How the eCTD has Changed Submission Teams
In May of this year, regulatory operations leaders will finally begin preparing therapy submissions under one standardized format. The eCTD’s compliance deadlines will force organizations to move completely beyond clerical data formation and into the world of electronic submissions. Major filings submitting New Drug Applications (NDA), Abbreviated NDA’s (ANDA), and Biologics License Applications (BLAs), and Master Files (MF) will be adhering to a deadline of May 5, 2017, while companies submitting Commercial Investigational New Drug Applications will be adhering to a deadline of May 5, 2018. For companies which have continued to submit paper applications, this move could really impact regulatory operations teams – freeing time and energy to focus on other areas of submission management and planning. In addition to expanding the role of regulatory operations, the eCTD’s module requirements and changes may indicate an increase of operations employment.
To learn more about the expanding role of regulatory operations, industry changes resulting from adoption of eCTD, and the future of regulatory operations and automated submission production, we turned to Craig Gassman. Gassman, Associate Director of Regulatory Operations at Karyopharm Therapeutics, and key speaker at this year’s Regulatory Operations and Submissions Conference, detailed how the upcoming eCTD use requirement impact both the role and the management of submission.
Document formatting, structuring and styling have been time-consuming aspects of the regulatory operations field. The eCTD has changed that. Gassman explains, “At a document level, the content is able to be easily structured and formatted using third-party authoring templates. We’re spending less time fighting with document processing software, and more time working on submission management for multiple deliverables over many applications.” The ability to work on multiple submissions at one time allows companies to streamline development and efficiently plan for product launch activities.
The focus on submission efficiency is supporting regulatory operations teams in optimizing their own procedures and ensuring submission workflow, which greatly aids in submission timeline planning. This is expanding the responsibilities of regulatory operations from preparing submissions to analyzing and streamlining business processes within and adjacent to Regulatory departments.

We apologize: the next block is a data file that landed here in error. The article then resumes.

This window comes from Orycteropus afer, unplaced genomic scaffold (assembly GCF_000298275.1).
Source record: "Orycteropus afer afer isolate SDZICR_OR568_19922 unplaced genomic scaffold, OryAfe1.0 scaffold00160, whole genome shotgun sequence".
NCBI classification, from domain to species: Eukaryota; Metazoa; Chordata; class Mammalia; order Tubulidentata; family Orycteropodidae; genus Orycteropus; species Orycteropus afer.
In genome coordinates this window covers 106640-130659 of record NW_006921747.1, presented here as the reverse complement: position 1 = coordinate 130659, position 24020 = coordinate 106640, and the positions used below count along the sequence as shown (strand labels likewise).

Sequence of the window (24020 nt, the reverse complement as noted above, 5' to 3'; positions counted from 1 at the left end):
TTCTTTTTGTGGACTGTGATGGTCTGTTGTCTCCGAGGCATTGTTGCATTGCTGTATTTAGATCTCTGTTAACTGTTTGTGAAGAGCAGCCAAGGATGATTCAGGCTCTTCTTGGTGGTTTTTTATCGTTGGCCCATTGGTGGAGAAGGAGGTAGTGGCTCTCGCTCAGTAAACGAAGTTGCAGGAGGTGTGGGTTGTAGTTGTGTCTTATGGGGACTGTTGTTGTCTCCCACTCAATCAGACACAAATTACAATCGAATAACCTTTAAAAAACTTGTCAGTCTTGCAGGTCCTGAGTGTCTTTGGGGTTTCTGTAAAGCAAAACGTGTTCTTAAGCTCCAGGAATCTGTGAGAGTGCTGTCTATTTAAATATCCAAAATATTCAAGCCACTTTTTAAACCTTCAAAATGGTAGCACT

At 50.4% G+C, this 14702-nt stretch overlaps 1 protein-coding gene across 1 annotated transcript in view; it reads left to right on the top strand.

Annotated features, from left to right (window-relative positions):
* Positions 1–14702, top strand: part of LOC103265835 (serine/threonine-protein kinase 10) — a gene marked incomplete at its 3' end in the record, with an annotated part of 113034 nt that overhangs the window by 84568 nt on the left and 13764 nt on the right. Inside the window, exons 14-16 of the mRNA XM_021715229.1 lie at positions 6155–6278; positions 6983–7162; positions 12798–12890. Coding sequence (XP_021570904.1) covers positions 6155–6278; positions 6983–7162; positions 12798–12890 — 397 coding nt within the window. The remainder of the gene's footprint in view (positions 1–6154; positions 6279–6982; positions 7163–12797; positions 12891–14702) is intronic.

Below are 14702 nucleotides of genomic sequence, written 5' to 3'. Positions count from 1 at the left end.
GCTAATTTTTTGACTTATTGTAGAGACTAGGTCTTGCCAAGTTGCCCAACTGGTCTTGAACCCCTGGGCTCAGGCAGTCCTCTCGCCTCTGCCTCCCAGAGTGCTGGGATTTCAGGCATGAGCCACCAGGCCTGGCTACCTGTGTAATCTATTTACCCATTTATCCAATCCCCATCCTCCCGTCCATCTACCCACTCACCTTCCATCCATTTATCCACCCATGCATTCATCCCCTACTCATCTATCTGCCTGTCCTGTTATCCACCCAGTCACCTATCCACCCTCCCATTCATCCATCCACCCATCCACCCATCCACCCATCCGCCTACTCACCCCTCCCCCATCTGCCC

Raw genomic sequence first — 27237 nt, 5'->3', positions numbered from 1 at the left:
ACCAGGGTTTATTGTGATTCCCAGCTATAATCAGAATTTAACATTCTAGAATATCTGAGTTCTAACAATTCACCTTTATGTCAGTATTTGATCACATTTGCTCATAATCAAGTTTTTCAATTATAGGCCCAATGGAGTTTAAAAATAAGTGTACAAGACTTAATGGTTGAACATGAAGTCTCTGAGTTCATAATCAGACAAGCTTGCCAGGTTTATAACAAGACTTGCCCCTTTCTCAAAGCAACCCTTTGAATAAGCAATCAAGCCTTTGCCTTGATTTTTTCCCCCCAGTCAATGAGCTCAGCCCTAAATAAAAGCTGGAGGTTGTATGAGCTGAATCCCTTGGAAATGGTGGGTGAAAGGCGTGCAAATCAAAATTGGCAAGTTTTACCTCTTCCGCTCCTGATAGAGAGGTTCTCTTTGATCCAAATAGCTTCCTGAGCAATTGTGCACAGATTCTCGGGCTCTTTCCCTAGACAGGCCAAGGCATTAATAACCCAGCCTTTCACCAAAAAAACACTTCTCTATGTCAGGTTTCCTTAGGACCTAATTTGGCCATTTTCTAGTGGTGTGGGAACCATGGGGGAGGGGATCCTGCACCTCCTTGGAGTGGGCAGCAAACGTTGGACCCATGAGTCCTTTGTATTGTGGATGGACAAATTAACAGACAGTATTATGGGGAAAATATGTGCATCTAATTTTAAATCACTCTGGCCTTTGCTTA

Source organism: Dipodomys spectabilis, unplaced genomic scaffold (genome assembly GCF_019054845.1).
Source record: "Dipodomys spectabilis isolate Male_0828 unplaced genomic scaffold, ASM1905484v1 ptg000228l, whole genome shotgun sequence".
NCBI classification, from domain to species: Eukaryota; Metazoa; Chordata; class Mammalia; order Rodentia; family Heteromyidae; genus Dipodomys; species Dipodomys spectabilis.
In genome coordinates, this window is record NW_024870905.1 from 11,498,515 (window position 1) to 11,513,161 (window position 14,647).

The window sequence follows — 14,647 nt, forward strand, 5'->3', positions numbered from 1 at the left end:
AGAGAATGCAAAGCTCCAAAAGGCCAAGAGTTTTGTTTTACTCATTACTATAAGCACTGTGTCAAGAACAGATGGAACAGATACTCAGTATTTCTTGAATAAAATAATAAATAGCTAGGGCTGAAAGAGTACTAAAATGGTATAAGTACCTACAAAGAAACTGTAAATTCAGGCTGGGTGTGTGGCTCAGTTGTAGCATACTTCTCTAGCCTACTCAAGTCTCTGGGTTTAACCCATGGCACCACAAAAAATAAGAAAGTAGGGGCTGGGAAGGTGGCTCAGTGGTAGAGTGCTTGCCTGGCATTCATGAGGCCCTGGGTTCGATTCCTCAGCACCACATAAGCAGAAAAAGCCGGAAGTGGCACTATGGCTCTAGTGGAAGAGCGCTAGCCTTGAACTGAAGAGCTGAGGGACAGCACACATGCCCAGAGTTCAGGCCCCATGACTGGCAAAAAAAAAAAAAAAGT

The eCTD mandate will further increase this efficiency and the need for eCTD –familiar professionals to successfully execute submission management, “The benefit of this standardized format is immediately noticeable. But to dutifully transition a company from paper to eCTD format, regulatory operations teams and medical writers must already be familiar with the eCTD module structure coupled with compliant document publishing standards. This ensures that a team can successfully compile, structure, and transmit a submission without a costly transition period.”
Furthermore, updated versions of the FDA Module 1 require these experienced professionals to quickly adapt processes to comply with guidance and associated technical conformance guides. Gassman explained that understanding both eCTD format needs and FDA Guidance requirements is a crucial aspect of preparing a team for format updates and changes. In addition to this, vendors must also constantly prepare for upcoming eCTD and regional requirement updates to best serve their clients’ needs.
For organizations which outsource submission building, ensuring that the vendor or service provider has the ability, knowledge, and technology to guarantee compliant, validated submission content. This includes updating eCTD software to adhere to new structural requirements of submissions.
Beyond document changes, the eCTD and modules have expanded the regulatory operations field. Previously, regulatory operations responsibilities had been confined to document preparations which included tedious editing, stylizing, and formatting. With the inclusion of automated eCTD specifications, to Craig Gassman the role has greatly expanded, “Standards put in place have driven regulatory operations to continually evolve both the core and ancillary skillset. Understanding the different types of submissions and individual challenges from a submission planning perspective, especially for special conditions for certain submissions, has largely transitioned the role from submission preparation to submission management. I see many operations teams expanding their scope beyond the classic regulatory operations skillset to better serve organizations from a much deeper, strategic level.”
Therapy submissions can be a long and complicated process, but with the right tools and experienced professionals, this system can be streamlined for any regulatory operations team. The eCTD is optimizing submissions and helping regulatory operations professionals expand their responsibilities and skills. To hear more from Craig Gassman, or learn more about the eCTD, register for the Regulatory Operations and Submissions Conference, May 22-23 in Philadelphia or email email@example.com to reserve your space.